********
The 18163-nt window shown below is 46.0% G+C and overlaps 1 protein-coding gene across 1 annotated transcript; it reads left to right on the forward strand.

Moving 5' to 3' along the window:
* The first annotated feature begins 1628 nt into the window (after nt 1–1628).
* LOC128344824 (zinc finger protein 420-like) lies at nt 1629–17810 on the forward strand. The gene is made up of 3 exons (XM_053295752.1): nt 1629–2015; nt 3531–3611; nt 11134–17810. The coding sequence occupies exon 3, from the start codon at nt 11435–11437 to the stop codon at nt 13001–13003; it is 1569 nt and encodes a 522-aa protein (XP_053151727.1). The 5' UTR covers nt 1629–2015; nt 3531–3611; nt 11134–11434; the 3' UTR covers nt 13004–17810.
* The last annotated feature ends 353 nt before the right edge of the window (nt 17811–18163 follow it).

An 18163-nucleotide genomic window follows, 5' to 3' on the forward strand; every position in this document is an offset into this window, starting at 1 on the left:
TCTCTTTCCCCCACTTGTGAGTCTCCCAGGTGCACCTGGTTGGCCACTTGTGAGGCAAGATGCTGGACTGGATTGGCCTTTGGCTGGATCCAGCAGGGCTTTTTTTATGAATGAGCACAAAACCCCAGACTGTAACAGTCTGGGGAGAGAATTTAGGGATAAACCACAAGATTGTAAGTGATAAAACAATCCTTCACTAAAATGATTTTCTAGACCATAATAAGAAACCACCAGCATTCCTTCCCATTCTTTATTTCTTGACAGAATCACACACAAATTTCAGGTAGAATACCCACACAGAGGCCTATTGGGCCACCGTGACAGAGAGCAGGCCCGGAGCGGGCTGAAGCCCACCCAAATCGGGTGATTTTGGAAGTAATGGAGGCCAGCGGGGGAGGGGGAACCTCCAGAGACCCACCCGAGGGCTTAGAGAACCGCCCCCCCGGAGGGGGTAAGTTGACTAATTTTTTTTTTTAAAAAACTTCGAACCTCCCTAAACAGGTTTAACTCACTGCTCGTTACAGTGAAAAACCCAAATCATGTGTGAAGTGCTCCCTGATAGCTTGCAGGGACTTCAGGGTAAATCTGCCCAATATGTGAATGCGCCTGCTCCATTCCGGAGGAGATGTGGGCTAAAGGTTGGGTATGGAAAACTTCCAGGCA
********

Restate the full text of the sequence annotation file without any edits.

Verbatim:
The 18163-nt window shown below is 46.0% G+C and overlaps 1 protein-coding gene across 1 annotated transcript; it reads left to right on the forward strand.

Moving 5' to 3' along the window:
* The first annotated feature begins 1628 nt into the window (after nt 1–1628).
* LOC128344824 (zinc finger protein 420-like) lies at nt 1629–17810 on the forward strand. The gene is made up of 3 exons (XM_053295752.1): nt 1629–2015; nt 3531–3611; nt 11134–17810. The coding sequence occupies exon 3, from the start codon at nt 11435–11437 to the stop codon at nt 13001–13003; it is 1569 nt and encodes a 522-aa protein (XP_053151727.1). The 5' UTR covers nt 1629–2015; nt 3531–3611; nt 11134–11434; the 3' UTR covers nt 13004–17810.
* The last annotated feature ends 353 nt before the right edge of the window (nt 17811–18163 follow it).

An 18163-nucleotide genomic window follows, 5' to 3' on the forward strand; every position in this document is an offset into this window, starting at 1 on the left:
TCTCTTTCCCCCACTTGTGAGTCTCCCAGGTGCACCTGGTTGGCCACTTGTGAGGCAAGATGCTGGACTGGATTGGCCTTTGGCTGGATCCAGCAGGGCTTTTTTTATGAATGAGCACAAAACCCCAGACTGTAACAGTCTGGGGAGAGAATTTAGGGATAAACCACAAGATTGTAAGTGATAAAACAATCCTTCACTAAAATGATTTTCTAGACCATAATAAGAAACCACCAGCATTCCTTCCCATTCTTTATTTCTTGACAGAATCACACACAAATTTCAGGTAGAATACCCACACAGAGGCCTATTGGGCCACCGTGACAGAGAGCAGGCCCGGAGCGGGCTGAAGCCCACCCAAATCGGGTGATTTTGGAAGTAATGGAGGCCAGCGGGGGAGGGGGAACCTCCAGAGACCCACCCGAGGGCTTAGAGAACCGCCCCCCCGGAGGGGGTAAGTTGACTAATTTTTTTTTTTAAAAAACTTCGAACCTCCCTAAACAGGTTTAACTCACTGCTCGTTACAGTGAAAAACCCAAATCATGTGTGAAGTGCTCCCTGATAGCTTGCAGGGACTTCAGGGTAAATCTGCCCAATATGTGAATGCGCCTGCTCCATTCCGGAGGAGATGTGGGCTAAAGGTTGGGTATGGAAAACTTCCAGGCA